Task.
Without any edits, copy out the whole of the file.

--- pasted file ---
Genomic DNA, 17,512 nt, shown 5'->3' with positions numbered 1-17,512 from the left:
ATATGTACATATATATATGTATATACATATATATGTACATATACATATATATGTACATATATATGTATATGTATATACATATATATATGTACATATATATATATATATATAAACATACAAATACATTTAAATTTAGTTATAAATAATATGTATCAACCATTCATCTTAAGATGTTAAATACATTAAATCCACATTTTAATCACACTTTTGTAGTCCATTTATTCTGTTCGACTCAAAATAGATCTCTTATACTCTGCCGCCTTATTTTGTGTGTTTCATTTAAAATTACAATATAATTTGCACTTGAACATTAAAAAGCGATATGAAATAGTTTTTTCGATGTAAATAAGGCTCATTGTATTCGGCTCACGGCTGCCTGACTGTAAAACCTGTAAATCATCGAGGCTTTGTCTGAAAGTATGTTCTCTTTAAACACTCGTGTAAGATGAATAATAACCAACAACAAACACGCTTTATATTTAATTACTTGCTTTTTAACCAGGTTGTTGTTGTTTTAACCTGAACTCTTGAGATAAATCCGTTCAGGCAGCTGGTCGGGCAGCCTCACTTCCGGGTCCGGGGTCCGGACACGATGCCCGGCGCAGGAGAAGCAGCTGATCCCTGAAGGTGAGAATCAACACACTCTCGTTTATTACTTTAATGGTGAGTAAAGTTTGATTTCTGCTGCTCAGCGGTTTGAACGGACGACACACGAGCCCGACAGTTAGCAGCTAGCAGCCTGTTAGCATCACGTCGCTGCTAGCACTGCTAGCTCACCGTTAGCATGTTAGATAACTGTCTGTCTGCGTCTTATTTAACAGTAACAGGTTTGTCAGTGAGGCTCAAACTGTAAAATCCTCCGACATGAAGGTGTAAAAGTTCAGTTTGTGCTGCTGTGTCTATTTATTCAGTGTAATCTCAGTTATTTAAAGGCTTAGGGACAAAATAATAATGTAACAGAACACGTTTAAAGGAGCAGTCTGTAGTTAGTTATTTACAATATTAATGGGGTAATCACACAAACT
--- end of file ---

Genomic DNA, 17,512 nt, shown 5'->3' with positions numbered 1-17,512 from the left:
ATATGTACATATATATATGTATATACATATATATGTACATATACATATATATGTACATATATATGTATATGTATATACATATATATATGTACATATATATATATATATATAAACATACAAATACATTTAAATTTAGTTATAAATAATATGTATCAACCATTCATCTTAAGATGTTAAATACATTAAATCCACATTTTAATCACACTTTTGTAGTCCATTTATTCTGTTCGACTCAAAATAGATCTCTTATACTCTGCCGCCTTATTTTGTGTGTTTCATTTAAAATTACAATATAATTTGCACTTGAACATTAAAAAGCGATATGAAATAGTTTTTTCGATGTAAATAAGGCTCATTGTATTCGGCTCACGGCTGCCTGACTGTAAAACCTGTAAATCATCGAGGCTTTGTCTGAAAGTATGTTCTCTTTAAACACTCGTGTAAGATGAATAATAACCAACAACAAACACGCTTTATATTTAATTACTTGCTTTTTAACCAGGTTGTTGTTGTTTTAACCTGAACTCTTGAGATAAATCCGTTCAGGCAGCTGGTCGGGCAGCCTCACTTCCGGGTCCGGGGTCCGGACACGATGCCCGGCGCAGGAGAAGCAGCTGATCCCTGAAGGTGAGAATCAACACACTCTCGTTTATTACTTTAATGGTGAGTAAAGTTTGATTTCTGCTGCTCAGCGGTTTGAACGGACGACACACGAGCCCGACAGTTAGCAGCTAGCAGCCTGTTAGCATCACGTCGCTGCTAGCACTGCTAGCTCACCGTTAGCATGTTAGATAACTGTCTGTCTGCGTCTTATTTAACAGTAACAGGTTTGTCAGTGAGGCTCAAACTGTAAAATCCTCCGACATGAAGGTGTAAAAGTTCAGTTTGTGCTGCTGTGTCTATTTATTCAGTGTAATCTCAGTTATTTAAAGGCTTAGGGACAAAATAATAATGTAACAGAACACGTTTAAAGGAGCAGTCTGTAGTTAGTTATTTACAATATTAATGGGGTAATCACACAAACT